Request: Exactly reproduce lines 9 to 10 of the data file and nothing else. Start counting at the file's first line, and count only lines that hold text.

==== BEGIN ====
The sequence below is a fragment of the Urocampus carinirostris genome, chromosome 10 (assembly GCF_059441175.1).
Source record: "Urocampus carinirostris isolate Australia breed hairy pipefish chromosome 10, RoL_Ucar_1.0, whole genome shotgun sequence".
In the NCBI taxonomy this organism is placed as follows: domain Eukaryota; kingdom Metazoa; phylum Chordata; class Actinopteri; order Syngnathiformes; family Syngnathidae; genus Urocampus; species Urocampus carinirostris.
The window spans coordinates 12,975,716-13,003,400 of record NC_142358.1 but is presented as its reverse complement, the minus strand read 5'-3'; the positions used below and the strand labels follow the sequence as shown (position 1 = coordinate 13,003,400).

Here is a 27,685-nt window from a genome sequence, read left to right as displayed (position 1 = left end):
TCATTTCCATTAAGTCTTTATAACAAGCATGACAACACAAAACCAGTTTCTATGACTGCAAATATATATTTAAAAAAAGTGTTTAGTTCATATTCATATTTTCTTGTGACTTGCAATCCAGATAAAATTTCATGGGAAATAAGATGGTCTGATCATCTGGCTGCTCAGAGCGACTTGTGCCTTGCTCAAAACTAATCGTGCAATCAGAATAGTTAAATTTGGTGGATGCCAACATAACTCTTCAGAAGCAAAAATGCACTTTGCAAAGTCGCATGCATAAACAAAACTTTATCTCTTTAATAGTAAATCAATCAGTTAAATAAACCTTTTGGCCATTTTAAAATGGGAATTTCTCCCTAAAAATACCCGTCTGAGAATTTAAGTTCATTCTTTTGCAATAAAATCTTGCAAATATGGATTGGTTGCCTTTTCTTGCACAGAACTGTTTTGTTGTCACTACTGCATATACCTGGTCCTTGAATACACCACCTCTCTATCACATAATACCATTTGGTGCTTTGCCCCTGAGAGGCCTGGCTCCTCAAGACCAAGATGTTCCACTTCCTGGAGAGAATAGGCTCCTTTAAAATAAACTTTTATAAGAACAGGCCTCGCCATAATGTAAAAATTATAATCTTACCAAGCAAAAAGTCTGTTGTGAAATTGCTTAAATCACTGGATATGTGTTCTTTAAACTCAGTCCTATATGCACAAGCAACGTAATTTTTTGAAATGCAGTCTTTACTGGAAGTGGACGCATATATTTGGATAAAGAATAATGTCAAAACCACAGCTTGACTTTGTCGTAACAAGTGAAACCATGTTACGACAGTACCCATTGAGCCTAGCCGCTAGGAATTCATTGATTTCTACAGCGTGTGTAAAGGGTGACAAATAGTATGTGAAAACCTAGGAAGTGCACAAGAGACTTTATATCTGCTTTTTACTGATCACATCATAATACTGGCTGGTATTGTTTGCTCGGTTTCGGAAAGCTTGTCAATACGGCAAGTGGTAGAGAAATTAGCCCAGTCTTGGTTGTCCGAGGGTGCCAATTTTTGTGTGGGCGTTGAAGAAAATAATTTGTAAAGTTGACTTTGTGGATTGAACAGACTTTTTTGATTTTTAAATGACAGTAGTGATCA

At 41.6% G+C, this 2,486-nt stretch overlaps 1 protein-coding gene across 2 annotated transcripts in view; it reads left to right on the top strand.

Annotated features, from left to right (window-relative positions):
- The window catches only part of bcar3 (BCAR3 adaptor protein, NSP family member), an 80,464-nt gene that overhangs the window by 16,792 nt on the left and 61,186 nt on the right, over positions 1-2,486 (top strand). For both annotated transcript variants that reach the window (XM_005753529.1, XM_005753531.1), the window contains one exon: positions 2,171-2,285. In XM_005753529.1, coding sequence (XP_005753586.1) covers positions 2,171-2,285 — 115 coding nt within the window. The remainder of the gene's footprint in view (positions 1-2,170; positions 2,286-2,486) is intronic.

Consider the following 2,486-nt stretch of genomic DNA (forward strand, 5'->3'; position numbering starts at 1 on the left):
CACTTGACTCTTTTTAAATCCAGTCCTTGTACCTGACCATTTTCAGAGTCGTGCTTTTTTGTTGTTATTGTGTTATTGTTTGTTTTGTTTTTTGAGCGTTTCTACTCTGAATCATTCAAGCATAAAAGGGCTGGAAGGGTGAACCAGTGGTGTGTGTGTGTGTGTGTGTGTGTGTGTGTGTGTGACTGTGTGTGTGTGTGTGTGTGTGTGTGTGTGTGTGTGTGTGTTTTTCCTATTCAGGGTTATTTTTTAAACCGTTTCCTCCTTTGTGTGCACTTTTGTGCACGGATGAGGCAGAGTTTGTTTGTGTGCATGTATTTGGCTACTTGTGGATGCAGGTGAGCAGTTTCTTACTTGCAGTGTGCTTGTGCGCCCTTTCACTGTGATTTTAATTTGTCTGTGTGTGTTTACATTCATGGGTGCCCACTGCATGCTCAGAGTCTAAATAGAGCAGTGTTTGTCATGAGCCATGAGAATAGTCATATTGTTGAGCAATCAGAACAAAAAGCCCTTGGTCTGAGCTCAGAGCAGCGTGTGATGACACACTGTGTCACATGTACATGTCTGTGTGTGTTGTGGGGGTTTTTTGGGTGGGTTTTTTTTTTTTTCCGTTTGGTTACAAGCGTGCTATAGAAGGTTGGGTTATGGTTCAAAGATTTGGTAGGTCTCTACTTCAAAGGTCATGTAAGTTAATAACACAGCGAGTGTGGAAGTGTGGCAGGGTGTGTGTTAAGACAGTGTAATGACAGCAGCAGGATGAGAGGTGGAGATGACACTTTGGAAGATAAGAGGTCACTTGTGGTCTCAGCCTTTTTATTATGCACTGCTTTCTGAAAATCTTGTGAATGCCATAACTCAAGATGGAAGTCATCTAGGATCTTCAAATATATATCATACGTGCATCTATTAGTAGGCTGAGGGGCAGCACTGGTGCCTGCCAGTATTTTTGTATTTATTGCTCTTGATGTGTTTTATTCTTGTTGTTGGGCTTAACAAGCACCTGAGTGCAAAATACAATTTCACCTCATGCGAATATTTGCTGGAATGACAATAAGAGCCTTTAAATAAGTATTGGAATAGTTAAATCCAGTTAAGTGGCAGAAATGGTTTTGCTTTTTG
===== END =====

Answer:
- The window catches only part of bcar3 (BCAR3 adaptor protein, NSP family member), an 80,464-nt gene that overhangs the window by 16,792 nt on the left and 61,186 nt on the right, over positions 1-2,486 (top strand). For both annotated transcript variants that reach the window (XM_005753529.1, XM_005753531.1), the window contains one exon: positions 2,171-2,285. In XM_005753529.1, coding sequence (XP_005753586.1) covers positions 2,171-2,285 — 115 coding nt within the window. The remainder of the gene's footprint in view (positions 1-2,170; positions 2,286-2,486) is intronic.

Consider the following 2,486-nt stretch of genomic DNA (forward strand, 5'->3'; position numbering starts at 1 on the left):